How coffee crushed the Ottoman Empire
In the early 19th century, the vast Ottoman Empire was starting to fracture, and coffee helped hasten its demise, according to The Economist’s cultural magazine 1843.
“Coffee came to Turkey during the reign of Sultan Suleiman the Magnificent. When the man he despatched to govern Yemen came across an energising drink known there as qahwah, he brought it back to the Ottoman court in Constantinople, where it was an instant hit,” Sarah Jilani wrote in an essay for 1843 last week.
To serve the perfect little cup of coffee, or kahve, Ottoman palaces soon had a kahveci usta, or coffee-master, with assistants helping him grind Arabica beans into an extra-fine powder, which was then boiled in copper pots called cezves.
“The resulting drink – bitter, black and topped with a thin layer of froth created by pouring it quickly – was served in small porcelain cups,” Jilani wrote. “To balance its bitterness, legend has it, Suleiman’s wife, Hürrem Sultan, took her kahve with a glass of water and a square of Turkish Delight – which is how it is served in Turkey today.”
A hardline cleric in Suleiman’s court issued a fatwa against the stimulating beverage on the grounds that consuming anything burnt was forbidden. But that didn’t slow its rise, according to Jilani.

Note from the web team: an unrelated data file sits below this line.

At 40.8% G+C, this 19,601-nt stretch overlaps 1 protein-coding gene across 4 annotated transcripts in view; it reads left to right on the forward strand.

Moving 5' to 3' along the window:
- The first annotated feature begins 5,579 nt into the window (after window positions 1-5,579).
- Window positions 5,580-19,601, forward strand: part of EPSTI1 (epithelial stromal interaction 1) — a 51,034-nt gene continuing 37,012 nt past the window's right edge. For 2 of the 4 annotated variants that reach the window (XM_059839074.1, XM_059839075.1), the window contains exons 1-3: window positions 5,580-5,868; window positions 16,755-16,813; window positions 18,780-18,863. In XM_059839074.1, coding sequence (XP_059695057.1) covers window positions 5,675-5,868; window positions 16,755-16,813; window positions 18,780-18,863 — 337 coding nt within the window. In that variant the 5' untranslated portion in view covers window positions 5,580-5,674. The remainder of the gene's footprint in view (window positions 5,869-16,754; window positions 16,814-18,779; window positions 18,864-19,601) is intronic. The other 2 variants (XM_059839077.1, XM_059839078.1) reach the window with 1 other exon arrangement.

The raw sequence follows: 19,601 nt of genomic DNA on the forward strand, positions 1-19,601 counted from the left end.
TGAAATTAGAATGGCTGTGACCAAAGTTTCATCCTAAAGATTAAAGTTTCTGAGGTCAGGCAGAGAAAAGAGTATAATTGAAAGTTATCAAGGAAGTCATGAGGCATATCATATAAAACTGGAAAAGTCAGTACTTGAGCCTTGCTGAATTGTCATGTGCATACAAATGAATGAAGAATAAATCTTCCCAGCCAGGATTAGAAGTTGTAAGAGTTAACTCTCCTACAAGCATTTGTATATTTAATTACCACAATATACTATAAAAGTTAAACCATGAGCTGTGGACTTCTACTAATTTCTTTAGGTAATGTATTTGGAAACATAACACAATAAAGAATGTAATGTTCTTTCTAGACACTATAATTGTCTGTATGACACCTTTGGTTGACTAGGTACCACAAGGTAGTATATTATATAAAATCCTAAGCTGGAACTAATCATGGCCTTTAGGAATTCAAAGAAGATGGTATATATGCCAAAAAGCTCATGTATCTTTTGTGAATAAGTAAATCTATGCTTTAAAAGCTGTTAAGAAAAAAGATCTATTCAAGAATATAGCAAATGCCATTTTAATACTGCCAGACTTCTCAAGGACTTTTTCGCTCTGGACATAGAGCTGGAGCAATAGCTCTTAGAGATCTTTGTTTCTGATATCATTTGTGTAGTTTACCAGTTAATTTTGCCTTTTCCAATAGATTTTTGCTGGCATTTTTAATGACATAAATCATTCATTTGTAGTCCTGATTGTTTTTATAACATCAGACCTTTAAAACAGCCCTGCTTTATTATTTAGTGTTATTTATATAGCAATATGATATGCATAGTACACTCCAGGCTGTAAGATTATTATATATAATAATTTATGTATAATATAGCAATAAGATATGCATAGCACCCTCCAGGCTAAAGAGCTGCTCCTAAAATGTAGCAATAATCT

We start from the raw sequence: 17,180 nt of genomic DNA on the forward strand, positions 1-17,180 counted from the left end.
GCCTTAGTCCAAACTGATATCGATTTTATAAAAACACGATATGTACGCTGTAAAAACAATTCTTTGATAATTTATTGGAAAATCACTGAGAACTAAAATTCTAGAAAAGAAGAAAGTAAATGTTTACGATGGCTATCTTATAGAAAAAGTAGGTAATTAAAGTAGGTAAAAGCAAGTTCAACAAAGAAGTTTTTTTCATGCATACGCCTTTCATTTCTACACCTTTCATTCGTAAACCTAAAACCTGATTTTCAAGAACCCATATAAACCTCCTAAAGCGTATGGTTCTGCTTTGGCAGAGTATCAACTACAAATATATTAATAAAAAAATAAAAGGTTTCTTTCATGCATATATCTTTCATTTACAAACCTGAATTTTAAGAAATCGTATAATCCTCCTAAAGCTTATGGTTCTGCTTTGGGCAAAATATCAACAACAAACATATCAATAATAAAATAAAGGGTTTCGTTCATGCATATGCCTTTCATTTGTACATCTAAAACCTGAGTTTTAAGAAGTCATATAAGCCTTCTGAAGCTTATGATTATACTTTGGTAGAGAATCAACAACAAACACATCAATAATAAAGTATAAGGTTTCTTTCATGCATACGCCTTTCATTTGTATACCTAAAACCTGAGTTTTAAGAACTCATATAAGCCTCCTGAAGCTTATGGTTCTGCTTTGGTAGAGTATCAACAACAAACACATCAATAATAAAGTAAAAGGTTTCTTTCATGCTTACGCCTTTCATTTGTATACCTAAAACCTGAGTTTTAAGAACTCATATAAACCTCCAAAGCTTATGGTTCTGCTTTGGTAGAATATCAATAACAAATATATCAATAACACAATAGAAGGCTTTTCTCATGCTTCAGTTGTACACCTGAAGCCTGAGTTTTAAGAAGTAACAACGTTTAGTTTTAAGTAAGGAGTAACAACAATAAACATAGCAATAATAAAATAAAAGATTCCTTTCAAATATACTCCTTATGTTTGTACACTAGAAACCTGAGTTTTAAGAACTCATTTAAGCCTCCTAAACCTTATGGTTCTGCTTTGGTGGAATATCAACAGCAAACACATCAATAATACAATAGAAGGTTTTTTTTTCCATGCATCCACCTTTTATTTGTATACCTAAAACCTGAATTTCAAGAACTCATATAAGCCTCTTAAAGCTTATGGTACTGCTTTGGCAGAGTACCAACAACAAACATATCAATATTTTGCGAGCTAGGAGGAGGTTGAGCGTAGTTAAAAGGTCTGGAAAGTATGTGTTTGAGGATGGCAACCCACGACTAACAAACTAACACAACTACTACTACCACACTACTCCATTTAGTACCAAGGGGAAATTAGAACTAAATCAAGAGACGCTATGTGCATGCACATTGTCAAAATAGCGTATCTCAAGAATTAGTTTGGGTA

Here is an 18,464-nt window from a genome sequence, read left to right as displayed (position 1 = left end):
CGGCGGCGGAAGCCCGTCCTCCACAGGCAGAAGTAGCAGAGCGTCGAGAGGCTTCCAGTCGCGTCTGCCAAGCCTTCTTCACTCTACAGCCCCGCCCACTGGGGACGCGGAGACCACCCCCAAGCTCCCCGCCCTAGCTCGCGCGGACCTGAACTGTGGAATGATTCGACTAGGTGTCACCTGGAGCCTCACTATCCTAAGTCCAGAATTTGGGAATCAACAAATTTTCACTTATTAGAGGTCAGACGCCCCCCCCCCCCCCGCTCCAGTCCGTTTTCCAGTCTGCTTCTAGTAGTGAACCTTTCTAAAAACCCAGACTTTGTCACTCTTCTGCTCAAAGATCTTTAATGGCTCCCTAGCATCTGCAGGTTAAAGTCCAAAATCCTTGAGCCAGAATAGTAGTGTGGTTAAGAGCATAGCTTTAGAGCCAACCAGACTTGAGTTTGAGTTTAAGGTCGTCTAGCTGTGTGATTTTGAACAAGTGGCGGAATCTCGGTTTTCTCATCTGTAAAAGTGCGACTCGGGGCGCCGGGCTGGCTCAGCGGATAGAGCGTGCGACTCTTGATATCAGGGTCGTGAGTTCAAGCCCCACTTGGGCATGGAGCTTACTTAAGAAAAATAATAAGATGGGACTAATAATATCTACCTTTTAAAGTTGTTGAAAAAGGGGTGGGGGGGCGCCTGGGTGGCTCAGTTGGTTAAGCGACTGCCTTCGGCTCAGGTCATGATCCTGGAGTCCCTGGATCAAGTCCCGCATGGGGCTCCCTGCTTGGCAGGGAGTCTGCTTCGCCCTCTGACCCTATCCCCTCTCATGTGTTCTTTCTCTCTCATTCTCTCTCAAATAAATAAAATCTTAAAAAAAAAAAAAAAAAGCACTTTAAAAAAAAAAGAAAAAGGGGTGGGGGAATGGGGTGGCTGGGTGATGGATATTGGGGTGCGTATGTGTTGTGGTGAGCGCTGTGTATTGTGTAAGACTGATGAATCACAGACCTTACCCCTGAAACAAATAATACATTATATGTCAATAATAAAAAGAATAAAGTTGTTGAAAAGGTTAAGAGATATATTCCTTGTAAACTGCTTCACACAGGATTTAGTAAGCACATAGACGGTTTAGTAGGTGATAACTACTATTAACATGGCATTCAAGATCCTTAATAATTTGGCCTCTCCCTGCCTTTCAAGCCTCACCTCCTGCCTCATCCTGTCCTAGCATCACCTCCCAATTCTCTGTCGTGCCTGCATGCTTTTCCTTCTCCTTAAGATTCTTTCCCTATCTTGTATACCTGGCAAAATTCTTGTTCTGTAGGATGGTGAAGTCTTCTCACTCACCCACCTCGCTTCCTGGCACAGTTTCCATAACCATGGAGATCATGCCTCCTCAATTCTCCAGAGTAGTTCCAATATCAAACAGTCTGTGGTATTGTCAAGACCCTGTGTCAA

Two Syrians opened the first public coffeehouse, or kahvehane, in Istanbul in 1555. Soon, nearly one in six shops in the city served coffee, and kahve began to percolate to the far reaches of the empire.
“Coffee houses gave men somewhere to congregate other than in homes, mosques or markets, providing a place for them to socialise, exchange information, entertain – and be educated,” Jilani wrote. “Literate members of society read aloud the news of the day; janissaries, members of an elite cadre of Ottoman troops, planned acts of protest against the Sultan; officials discussed court intrigue; merchants exchanged rumours of war. And the illiterate majority listened in. In the coffee houses they were introduced to ideas that spelled trouble for the Ottoman state: rebellion, self-determination and the fallibility of the powerful.”
Authorities soon began to see the coffeehouse as a threat. A major shift from today, when Turkish President Recep Tayyip Erdoğan has vowed to open 24-hour coffeehouses across the country and the head of Turkey’s Religious Affairs Directorate says coffee houses are among the most important creations of Turkish civilization.
Back then, some sultans installed spies in coffee houses to gauge public opinion, while others, like Murad IV, an early-18th-century sultan, tried shutting them down, according to Jilani. But they failed, and coffeehouses came to play a little-known role in the collapse of the empire.
“When simmering nationalist movements came to a boil throughout Ottoman lands in the 19th century, the popularity of coffee houses burgeoned,” wrote Jilani. “Nationalist leaders planned their tactics and cemented alliances in the coffee houses of Thessaloniki, Sofia and Belgrade. Their caffeine-fuelled efforts succeeded with the establishment of an independent Greece in 1821, Serbia in 1835, and Bulgaria in 1878. The reign of kahve was over."